EW Weekly, August 16, 2019

FDA does not approve dry eye treatment KPI-121, requests additional data
The U.S. FDA sent a complete response letter to Kala Pharmaceuticals for KPI-121 0.25%, saying that more efficacy data from an additional clinical trial are needed to support resubmission, according to a company press release. KPI-121 is designed for the temporary relief of signs and symptoms of dry eye disease. Kala is still enrolling patients in the Phase 3 STRIDE 3 clinical trial and expects that this trial will help provide the data needed in response to the FDA. Topline data from STRIDE 3 are estimated to be ready by the end of this year, with resubmission of the company’s New Drug Application in the first half of 2020. STRIDE 3 is a multicenter, randomized, double-blind, placebo-controlled, parallel-arm study that compares KPI-121 0.25% to placebo, with both dosed four times a day over 2 weeks in an estimated 900 patients with dry eye disease.

Primary endpoint met in study of OPT-302 for wet AMD
The primary endpoint was met in a Phase 2b study of OPT-302 (Opthea), a combination therapy for wet age-related macular degeneration (AMD). The primary endpoint was superiority in mean visual acuity gain at 24 weeks compared to Lucentis (ranibizumab, Genentech) monotherapy in treatment-naïve patients with wet AMD, according to an Opthea press release. The randomized, double-masked, sham-controlled trial included 366 wet AMD patients allocated to receive two intravitreal doses of OPT-302 (0.5 mg and 2.0 mg) given monthly in combination with Lucentis 0.5 mg over 24 weeks compared with a control group that received only Lucentis 0.5 mg. The patients receiving combination therapy with 2.0 mg of OPT-302 gained a mean of 14.2 letters of vision from baseline on the Early Treatment Diabetic Retinopathy Study eye chart at 24 weeks compared with 10.8 letters in the control group. The group receiving 0.5 mg of OPT-302 had a similar outcome to the control group. Those receiving OPT-302 had a higher proportion of patients with stable vision.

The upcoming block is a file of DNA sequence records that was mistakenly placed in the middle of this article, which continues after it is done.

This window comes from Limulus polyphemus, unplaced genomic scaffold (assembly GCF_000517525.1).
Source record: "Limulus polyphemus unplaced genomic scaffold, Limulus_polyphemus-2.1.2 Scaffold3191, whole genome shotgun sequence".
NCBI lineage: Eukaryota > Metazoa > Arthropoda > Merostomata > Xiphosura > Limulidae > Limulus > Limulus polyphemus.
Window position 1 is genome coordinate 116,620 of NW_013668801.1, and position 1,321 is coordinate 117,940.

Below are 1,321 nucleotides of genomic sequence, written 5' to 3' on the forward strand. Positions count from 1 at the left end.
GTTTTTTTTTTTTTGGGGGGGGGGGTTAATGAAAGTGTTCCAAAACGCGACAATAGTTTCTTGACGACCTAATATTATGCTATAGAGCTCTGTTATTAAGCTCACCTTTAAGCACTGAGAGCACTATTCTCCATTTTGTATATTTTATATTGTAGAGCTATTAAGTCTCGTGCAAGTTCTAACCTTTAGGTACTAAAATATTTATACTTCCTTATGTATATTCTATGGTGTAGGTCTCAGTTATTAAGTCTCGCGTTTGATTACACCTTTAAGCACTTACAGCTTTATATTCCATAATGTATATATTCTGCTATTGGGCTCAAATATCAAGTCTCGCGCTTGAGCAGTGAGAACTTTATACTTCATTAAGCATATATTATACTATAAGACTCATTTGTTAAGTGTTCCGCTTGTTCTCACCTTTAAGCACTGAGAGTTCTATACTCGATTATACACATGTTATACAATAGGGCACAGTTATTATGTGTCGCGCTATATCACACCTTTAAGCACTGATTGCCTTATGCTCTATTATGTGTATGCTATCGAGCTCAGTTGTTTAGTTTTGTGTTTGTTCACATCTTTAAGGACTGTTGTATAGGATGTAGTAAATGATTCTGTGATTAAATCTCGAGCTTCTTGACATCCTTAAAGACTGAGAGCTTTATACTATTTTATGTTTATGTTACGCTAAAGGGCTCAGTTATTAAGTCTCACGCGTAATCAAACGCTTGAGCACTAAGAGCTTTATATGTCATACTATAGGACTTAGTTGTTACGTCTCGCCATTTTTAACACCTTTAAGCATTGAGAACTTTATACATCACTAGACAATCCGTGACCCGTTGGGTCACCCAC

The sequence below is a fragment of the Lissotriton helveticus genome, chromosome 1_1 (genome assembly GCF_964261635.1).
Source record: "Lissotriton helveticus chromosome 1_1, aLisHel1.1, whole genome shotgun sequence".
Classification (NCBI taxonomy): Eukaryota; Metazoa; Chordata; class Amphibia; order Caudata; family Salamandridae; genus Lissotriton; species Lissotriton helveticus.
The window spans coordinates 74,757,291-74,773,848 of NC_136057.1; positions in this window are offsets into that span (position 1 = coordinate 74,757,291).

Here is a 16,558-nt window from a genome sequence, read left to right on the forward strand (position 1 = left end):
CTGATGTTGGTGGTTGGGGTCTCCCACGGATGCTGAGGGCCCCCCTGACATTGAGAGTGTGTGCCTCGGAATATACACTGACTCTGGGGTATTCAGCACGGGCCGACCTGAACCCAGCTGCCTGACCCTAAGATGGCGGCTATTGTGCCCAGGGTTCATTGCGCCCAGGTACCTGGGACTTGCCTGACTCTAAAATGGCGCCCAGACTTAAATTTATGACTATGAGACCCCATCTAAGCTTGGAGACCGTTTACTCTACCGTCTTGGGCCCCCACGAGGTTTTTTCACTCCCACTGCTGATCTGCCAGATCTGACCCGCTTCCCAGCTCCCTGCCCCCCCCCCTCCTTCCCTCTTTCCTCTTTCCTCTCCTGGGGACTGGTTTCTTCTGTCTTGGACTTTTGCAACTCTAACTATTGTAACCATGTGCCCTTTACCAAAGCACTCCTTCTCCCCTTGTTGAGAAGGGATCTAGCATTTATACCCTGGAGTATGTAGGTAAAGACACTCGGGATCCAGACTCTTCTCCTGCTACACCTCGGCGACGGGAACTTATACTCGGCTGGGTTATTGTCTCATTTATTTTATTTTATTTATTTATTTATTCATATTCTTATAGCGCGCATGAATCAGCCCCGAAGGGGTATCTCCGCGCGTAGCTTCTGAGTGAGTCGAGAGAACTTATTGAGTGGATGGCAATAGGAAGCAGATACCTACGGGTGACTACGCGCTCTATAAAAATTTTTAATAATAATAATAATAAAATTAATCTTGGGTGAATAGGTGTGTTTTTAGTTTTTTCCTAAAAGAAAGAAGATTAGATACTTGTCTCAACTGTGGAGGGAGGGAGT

FDA clears IND application for QR-1123 for retinitis pigmentosa
The U.S. FDA has cleared the Investigational New Drug (IND) application for QR-1123, according to a press release from ProQR Therapeutics. The company now will start to enroll patients in a Phase 1/2 trial for the agent this year. QR-1123 is a first-in-class investigational oligonucleotide that addresses the underlying cause of vision loss associated with autosomal dominant retinitis pigmentosa due to P23H mutation in the rhodopsin gene. P23H mutation is the most prevalent mutation associated with this type of retinitis pigmentosa in the U.S., according to the company. The trial will initially include up to 12 adults and a single-dose escalation arm and a multiple-dose arm in which one intravitreal injection of QR-1123 or sham procedure will be given in one eye.

FDA approves EYLEA injection prefilled syringe
The U.S. FDA has approved the EYLEA injection prefilled syringe (aflibercept, Regeneron Pharmaceuticals), a 2 mg, single-dose, sterilized prefilled syringe. EYLEA is currently indicated to treat wet AMD, macular edema following retinal vein occlusion, diabetic macular edema, and diabetic retinopathy.